Bernard Smith lowered his suitcase quietly onto the porch he had lovingly repainted this summer. He wasn’t sure what he was going to say to his family. Nothing had changed on the outside of his life; the sun hung dutifully behind their house, birds chirped, a slight chill let him know Fall had arrived. Nothing could stop the flow of time, the changing of the seasons. The world would go on. But he knew inside the cozy Cape Cod, in the world he and his wife built for their family, everything was at a full stop. There would be no more Friday paychecks, no more security.
He was back from training his replacement and his job was over, his career was over. He had spent the last month posting and reposting his resume on Monsterjobs, Dice, I.T.-Jobs-R-Freakin’-Us. Fifteen years of experience and no calls.
“Hi, Honey,” he forced a tired smile. “I’m back.”
She was stirring oatmeal at the stove, staring out the window. She turned slightly and let him kiss her warm cheek. He wanted to slide his arms around her, bury his face in her dark, almond-scented hair, but he knew this would only scare her, make her worry.
He was going to try to squeeze out something sunny and hopeful, but he suddenly realized something didn’t seem right. He looked around the kitchen and it hit him. His entrance had been way too quiet.
“Honey, where’s the dog?”
“Oh,” she said, briefly smiling. “Duke required so much money for you know…food, vet care, grooming.” She turned back to stirring the oatmeal. “I got rid of him. We now have a fish.”
Bernard stared at the back of his wife’s head in disbelief. “But…but fish can’t bark when someone’s at the door…or…play with the kids…and you can’t pet a fish to relieve stress.”
“We have to think of the bottom line, Bernie. Fish are cheaper.”
A tall, skinny teenager wondered into the kitchen. “Hey, Mom. Breakfast ready?” He glanced at Bernard.
“Say hi to your father, Dear.”
Bernard walked across the kitchen and stood next to his wife with his arms folded.“Honey?”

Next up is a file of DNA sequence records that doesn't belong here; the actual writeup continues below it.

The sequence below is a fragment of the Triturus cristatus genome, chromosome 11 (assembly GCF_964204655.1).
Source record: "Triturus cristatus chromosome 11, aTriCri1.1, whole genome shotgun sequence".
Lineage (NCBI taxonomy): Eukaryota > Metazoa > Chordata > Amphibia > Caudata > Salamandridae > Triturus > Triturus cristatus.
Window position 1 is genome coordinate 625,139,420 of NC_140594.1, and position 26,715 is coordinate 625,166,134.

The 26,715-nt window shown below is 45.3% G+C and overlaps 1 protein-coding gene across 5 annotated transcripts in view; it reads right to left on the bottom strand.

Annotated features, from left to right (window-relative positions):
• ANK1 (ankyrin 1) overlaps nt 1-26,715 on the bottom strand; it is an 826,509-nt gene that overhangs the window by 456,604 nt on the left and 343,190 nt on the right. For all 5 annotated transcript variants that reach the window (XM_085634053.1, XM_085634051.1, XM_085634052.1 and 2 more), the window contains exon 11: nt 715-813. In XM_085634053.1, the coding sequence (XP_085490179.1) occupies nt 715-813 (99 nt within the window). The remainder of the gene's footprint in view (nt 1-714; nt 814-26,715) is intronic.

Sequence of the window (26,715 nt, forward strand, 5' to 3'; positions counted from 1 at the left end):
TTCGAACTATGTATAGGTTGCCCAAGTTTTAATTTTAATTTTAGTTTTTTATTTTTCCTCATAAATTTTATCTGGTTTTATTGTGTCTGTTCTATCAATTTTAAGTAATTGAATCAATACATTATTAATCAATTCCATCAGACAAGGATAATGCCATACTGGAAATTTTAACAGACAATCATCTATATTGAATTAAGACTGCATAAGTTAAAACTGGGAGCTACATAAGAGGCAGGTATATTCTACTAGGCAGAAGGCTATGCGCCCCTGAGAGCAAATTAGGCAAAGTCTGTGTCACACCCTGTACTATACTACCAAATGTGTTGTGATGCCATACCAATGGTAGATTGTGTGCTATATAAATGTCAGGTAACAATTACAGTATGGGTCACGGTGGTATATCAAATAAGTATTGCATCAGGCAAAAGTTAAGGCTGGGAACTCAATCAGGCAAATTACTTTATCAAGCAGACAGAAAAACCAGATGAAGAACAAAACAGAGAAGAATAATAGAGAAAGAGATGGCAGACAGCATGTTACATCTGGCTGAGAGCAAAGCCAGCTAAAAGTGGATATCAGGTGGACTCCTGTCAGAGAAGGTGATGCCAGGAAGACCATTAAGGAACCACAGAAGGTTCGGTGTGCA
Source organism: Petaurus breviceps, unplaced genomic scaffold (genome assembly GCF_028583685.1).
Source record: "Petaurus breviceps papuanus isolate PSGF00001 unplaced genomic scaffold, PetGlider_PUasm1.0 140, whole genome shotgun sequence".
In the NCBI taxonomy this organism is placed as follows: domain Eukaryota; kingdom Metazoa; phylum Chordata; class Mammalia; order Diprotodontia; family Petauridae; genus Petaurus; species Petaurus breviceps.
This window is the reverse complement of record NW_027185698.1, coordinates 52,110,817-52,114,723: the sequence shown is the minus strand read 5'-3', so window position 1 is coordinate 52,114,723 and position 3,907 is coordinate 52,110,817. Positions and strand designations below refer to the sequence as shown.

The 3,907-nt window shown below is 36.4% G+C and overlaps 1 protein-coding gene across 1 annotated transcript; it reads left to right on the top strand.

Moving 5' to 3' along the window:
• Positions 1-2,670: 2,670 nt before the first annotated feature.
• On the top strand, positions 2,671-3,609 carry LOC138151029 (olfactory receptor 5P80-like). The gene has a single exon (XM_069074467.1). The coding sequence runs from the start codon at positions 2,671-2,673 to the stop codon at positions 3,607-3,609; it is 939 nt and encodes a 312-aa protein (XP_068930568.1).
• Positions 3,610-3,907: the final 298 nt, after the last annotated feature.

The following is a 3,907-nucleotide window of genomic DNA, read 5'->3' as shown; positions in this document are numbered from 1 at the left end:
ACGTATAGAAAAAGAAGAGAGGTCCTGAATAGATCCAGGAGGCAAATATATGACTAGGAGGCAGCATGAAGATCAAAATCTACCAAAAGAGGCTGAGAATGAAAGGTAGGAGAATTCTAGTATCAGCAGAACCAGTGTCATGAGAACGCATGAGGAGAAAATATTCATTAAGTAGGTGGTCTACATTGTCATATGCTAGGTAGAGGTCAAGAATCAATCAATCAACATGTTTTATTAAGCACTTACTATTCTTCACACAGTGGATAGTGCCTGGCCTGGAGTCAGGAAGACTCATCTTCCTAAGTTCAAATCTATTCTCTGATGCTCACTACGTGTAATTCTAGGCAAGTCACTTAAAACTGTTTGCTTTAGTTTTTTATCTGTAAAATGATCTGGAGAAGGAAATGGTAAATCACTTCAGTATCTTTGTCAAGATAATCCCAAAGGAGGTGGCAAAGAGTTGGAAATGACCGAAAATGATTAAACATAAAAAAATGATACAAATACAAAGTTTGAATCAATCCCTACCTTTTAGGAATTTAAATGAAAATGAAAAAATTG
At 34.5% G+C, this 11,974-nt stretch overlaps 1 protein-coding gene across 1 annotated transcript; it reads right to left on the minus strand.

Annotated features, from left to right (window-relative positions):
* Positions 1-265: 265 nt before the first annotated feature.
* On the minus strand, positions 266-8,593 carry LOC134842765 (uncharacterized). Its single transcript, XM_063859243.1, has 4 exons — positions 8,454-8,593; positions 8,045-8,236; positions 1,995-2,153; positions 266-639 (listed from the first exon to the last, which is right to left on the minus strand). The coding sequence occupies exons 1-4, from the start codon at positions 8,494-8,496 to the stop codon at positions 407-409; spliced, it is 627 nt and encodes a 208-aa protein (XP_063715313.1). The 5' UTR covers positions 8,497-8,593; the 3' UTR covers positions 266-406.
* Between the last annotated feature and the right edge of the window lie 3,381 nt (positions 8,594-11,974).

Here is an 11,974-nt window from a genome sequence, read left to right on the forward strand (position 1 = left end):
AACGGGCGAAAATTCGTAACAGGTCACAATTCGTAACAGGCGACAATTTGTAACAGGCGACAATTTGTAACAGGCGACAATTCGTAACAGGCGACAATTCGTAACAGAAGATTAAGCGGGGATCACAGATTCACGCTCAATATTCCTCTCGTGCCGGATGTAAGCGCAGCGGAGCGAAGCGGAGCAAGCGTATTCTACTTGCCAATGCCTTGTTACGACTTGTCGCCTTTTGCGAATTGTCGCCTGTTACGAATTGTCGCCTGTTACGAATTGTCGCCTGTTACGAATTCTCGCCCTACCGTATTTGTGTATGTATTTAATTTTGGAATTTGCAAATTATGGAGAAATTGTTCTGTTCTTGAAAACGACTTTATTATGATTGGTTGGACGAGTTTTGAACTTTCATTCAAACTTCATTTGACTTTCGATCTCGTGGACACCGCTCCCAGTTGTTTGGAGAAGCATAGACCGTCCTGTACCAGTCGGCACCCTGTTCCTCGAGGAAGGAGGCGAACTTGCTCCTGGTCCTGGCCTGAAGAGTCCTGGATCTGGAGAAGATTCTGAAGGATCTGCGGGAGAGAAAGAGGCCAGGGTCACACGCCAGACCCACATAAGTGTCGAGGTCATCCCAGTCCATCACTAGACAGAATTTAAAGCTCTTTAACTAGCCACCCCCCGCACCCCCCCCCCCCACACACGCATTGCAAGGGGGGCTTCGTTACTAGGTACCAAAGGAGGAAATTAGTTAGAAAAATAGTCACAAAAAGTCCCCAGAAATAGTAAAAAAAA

“Who is that?”
“Mitchell, our son.”
Bernard tried not to yell or shake his wife. There had to be some explanation for all this madness. “Okay. Honey. Eleanor, when I left two weeks ago, we had one son and one daughter. Our son, Mitchell, was only nine months old. This is not our son.”
“Well, of course not, silly. He couldn’t have grown up that fast. But I replaced him. This way, we skip all the cost of diapers, baby food, doctor visits.” She turned suddenly, flinging oatmeal as she waved the spoon at him. “Do you know they say it costs a million dollars to raise a child! A million dollars. Mitchell is almost seventeen. Do you know how much money we’ve saved?”
“But he’s not our child! Our responsibility is to OUR child! This boy has his own parents…” Bernard began to look around the room for a hidden camera. “Oh, I get it.” He smiled at Mitchell. “Right.” He decided to play along. “The bottom line.” That did sound like a good name for one of those hidden camera shows.
He peered around the corner into the living room, where their four year old daughter is usually playing on the couch with her dolls. “And Lilly? I suppose you replaced her, too? Seeing as how she would require so much more money to raise than say…a hamster?” He chuckled to himself, wiping the sweat from his brow with a dishtowel.
His wife turned to stare at him. “I didn’t even think of a hamster!” Just then, a fuzzy ball of fur with mischievous blue eyes sauntered in and rubbed itself on his pant leg. “No, no, I went with a kitten like the Jacobson’s next door. We have to stay competitive in these times, right Bernie.”
Bernard began to tremble as he studied his wife’s face for the first time: the permanent smile, the vacant stare that reminded him of a wave less ocean. Yep, Eleanor had left the building.
He reached out and gently took both her hands, turning her toward him. “Eleanor. Where are our children?”
The teenaged Mitchell was nodding from behind Eleanor. He stuck a finger in the oatmeal and popped it in his mouth. “Sacrificed on the alter of the bottom line, dude…I mean, Dad.”
An image of his children strapped down to his corporate boss’s desk was the last image in his mind before his wife’s smile blurred and his head hit the tile floor.